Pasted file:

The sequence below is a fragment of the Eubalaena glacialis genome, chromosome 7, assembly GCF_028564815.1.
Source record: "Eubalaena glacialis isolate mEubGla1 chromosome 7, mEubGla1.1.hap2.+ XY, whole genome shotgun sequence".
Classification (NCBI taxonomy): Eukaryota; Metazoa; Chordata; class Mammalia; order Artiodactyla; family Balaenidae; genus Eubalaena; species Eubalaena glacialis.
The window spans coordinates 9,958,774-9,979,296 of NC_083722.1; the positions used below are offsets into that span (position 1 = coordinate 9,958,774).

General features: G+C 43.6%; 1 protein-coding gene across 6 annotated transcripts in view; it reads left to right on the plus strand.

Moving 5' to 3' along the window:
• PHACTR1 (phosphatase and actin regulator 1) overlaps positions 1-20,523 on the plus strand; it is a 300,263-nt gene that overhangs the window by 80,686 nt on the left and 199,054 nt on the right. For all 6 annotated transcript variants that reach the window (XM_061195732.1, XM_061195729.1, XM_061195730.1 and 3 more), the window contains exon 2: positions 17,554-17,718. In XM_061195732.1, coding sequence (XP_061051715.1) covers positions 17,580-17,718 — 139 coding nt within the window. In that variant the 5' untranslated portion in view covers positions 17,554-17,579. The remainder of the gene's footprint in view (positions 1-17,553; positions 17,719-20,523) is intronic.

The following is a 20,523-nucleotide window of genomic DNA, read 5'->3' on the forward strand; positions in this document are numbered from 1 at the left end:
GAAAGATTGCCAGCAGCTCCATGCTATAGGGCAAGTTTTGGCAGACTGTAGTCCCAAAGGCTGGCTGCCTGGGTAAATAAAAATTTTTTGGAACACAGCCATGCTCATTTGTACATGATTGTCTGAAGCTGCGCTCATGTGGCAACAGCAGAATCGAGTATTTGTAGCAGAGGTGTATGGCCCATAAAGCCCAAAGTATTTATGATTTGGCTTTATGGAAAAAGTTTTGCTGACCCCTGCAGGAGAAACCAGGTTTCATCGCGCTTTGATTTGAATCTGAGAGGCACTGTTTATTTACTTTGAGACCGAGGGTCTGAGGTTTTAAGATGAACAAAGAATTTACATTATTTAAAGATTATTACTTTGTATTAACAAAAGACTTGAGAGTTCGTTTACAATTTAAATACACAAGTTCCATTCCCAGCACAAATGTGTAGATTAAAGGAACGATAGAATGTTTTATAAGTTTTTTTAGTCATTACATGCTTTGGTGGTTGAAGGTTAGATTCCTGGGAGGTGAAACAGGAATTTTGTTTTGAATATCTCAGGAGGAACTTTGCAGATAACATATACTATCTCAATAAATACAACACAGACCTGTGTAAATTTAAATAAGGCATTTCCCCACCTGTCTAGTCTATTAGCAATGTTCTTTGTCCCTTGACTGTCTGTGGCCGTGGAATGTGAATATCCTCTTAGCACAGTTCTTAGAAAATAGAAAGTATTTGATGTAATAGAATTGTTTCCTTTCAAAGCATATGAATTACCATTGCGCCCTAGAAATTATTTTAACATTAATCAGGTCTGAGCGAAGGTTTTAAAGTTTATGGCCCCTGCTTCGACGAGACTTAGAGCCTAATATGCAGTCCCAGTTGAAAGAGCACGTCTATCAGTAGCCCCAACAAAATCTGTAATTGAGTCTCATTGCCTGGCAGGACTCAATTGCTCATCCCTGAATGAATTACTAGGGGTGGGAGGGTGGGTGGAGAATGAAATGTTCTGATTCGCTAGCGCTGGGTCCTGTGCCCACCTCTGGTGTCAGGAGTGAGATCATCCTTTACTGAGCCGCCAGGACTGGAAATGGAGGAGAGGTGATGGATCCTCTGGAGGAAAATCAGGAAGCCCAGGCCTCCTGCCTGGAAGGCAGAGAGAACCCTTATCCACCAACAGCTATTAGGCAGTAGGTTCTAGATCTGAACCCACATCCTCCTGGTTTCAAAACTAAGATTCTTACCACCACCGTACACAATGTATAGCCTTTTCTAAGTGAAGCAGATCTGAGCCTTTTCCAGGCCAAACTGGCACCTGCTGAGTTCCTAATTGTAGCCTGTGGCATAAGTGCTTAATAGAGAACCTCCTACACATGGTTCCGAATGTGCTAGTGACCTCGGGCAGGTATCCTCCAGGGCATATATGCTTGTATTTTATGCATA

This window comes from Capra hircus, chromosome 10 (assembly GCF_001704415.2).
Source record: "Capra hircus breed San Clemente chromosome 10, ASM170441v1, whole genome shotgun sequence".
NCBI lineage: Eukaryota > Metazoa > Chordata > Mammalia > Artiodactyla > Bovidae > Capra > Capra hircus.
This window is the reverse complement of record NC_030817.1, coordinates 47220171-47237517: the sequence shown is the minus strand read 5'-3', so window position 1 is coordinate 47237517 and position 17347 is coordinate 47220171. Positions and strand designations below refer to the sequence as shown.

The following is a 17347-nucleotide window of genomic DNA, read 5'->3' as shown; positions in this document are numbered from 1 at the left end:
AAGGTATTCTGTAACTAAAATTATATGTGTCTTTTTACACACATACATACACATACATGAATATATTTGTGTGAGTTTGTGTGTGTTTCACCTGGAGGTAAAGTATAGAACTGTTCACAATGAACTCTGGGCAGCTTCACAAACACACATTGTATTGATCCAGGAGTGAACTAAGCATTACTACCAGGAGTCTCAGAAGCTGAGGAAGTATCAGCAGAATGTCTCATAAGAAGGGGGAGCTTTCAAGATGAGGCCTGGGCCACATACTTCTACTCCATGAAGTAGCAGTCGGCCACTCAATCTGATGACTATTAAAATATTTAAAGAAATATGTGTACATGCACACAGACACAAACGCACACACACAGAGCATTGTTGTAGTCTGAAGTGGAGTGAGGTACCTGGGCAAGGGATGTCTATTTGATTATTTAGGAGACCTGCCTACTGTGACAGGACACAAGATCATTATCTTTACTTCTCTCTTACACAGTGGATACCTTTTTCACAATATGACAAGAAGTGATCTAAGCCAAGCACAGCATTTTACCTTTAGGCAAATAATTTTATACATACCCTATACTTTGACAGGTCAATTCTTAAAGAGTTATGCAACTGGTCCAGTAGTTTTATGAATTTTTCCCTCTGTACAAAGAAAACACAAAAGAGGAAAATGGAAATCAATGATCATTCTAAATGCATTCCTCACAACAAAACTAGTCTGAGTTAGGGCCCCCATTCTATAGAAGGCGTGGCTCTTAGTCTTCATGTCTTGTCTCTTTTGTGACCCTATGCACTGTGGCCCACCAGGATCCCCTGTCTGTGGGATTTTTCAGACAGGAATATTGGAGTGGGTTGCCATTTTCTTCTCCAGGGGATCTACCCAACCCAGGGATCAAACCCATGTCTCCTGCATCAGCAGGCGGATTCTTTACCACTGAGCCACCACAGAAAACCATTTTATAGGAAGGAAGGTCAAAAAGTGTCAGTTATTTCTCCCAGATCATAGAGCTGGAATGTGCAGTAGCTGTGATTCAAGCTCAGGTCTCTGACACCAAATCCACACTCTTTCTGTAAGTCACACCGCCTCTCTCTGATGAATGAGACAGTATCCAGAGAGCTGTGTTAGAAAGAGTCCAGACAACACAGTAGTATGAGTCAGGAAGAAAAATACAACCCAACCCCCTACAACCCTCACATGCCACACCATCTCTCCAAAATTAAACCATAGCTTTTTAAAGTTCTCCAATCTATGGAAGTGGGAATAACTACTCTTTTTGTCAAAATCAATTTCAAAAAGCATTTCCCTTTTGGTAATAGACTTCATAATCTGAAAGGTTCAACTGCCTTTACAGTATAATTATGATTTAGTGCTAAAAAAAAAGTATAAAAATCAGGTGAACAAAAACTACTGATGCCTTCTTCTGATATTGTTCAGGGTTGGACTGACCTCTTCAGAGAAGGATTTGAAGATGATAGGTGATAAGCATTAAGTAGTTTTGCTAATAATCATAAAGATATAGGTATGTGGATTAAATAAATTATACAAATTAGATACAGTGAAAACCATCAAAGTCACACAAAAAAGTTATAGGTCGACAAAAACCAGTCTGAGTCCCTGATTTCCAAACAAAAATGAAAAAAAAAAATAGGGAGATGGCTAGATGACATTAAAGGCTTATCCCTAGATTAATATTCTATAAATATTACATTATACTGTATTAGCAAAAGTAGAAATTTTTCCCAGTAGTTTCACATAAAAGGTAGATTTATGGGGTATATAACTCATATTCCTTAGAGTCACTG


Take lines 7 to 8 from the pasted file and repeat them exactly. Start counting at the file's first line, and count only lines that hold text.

• PHACTR1 (phosphatase and actin regulator 1) overlaps positions 1-20,523 on the plus strand; it is a 300,263-nt gene that overhangs the window by 80,686 nt on the left and 199,054 nt on the right. For all 6 annotated transcript variants that reach the window (XM_061195732.1, XM_061195729.1, XM_061195730.1 and 3 more), the window contains exon 2: positions 17,554-17,718. In XM_061195732.1, coding sequence (XP_061051715.1) covers positions 17,580-17,718 — 139 coding nt within the window. In that variant the 5' untranslated portion in view covers positions 17,554-17,579. The remainder of the gene's footprint in view (positions 1-17,553; positions 17,719-20,523) is intronic.

The following is a 20,523-nucleotide window of genomic DNA, read 5'->3' on the forward strand; positions in this document are numbered from 1 at the left end: